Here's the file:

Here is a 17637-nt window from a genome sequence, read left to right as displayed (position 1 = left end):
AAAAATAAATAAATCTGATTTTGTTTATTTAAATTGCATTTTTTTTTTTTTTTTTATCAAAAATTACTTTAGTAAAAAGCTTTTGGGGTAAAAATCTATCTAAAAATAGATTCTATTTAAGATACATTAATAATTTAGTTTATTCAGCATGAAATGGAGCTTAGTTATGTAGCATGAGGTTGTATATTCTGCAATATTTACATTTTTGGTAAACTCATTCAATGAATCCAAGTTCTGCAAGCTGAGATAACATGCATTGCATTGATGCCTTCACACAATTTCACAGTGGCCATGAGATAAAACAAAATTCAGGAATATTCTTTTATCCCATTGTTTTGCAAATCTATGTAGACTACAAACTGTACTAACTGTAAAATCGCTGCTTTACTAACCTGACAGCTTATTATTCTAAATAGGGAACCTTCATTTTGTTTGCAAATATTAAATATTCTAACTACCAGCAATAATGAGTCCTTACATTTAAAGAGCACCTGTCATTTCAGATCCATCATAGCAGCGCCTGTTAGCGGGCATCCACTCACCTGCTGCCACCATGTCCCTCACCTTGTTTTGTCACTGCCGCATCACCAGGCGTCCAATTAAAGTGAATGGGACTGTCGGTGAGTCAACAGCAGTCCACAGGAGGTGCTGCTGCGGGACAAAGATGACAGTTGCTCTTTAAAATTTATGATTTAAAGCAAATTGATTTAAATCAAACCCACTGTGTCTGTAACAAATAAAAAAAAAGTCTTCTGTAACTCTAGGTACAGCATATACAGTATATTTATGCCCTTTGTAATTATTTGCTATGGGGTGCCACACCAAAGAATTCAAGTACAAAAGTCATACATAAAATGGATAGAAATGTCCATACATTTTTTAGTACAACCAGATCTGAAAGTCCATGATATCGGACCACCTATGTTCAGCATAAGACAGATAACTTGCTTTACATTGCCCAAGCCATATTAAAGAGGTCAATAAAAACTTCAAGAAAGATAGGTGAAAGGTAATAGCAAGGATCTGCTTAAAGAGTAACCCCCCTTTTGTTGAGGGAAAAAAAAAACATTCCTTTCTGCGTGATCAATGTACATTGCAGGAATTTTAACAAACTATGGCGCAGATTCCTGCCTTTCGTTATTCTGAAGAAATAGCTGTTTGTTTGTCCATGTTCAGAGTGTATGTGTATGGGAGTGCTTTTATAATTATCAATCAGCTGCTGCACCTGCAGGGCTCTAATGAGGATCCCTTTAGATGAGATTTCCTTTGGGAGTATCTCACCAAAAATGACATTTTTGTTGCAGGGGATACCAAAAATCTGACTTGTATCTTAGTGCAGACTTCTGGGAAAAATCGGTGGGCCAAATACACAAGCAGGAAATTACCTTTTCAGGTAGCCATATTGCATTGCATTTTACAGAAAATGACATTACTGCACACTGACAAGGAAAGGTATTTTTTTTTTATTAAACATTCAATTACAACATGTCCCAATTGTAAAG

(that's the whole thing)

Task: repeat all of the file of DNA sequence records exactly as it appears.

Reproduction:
Here is a 17637-nt window from a genome sequence, read left to right as displayed (position 1 = left end):
AAAAATAAATAAATCTGATTTTGTTTATTTAAATTGCATTTTTTTTTTTTTTTTTATCAAAAATTACTTTAGTAAAAAGCTTTTGGGGTAAAAATCTATCTAAAAATAGATTCTATTTAAGATACATTAATAATTTAGTTTATTCAGCATGAAATGGAGCTTAGTTATGTAGCATGAGGTTGTATATTCTGCAATATTTACATTTTTGGTAAACTCATTCAATGAATCCAAGTTCTGCAAGCTGAGATAACATGCATTGCATTGATGCCTTCACACAATTTCACAGTGGCCATGAGATAAAACAAAATTCAGGAATATTCTTTTATCCCATTGTTTTGCAAATCTATGTAGACTACAAACTGTACTAACTGTAAAATCGCTGCTTTACTAACCTGACAGCTTATTATTCTAAATAGGGAACCTTCATTTTGTTTGCAAATATTAAATATTCTAACTACCAGCAATAATGAGTCCTTACATTTAAAGAGCACCTGTCATTTCAGATCCATCATAGCAGCGCCTGTTAGCGGGCATCCACTCACCTGCTGCCACCATGTCCCTCACCTTGTTTTGTCACTGCCGCATCACCAGGCGTCCAATTAAAGTGAATGGGACTGTCGGTGAGTCAACAGCAGTCCACAGGAGGTGCTGCTGCGGGACAAAGATGACAGTTGCTCTTTAAAATTTATGATTTAAAGCAAATTGATTTAAATCAAACCCACTGTGTCTGTAACAAATAAAAAAAAAGTCTTCTGTAACTCTAGGTACAGCATATACAGTATATTTATGCCCTTTGTAATTATTTGCTATGGGGTGCCACACCAAAGAATTCAAGTACAAAAGTCATACATAAAATGGATAGAAATGTCCATACATTTTTTAGTACAACCAGATCTGAAAGTCCATGATATCGGACCACCTATGTTCAGCATAAGACAGATAACTTGCTTTACATTGCCCAAGCCATATTAAAGAGGTCAATAAAAACTTCAAGAAAGATAGGTGAAAGGTAATAGCAAGGATCTGCTTAAAGAGTAACCCCCCTTTTGTTGAGGGAAAAAAAAAACATTCCTTTCTGCGTGATCAATGTACATTGCAGGAATTTTAACAAACTATGGCGCAGATTCCTGCCTTTCGTTATTCTGAAGAAATAGCTGTTTGTTTGTCCATGTTCAGAGTGTATGTGTATGGGAGTGCTTTTATAATTATCAATCAGCTGCTGCACCTGCAGGGCTCTAATGAGGATCCCTTTAGATGAGATTTCCTTTGGGAGTATCTCACCAAAAATGACATTTTTGTTGCAGGGGATACCAAAAATCTGACTTGTATCTTAGTGCAGACTTCTGGGAAAAATCGGTGGGCCAAATACACAAGCAGGAAATTACCTTTTCAGGTAGCCATATTGCATTGCATTTTACAGAAAATGACATTACTGCACACTGACAAGGAAAGGTATTTTTTTTTTATTAAACATTCAATTACAACATGTCCCAATTGTAAAG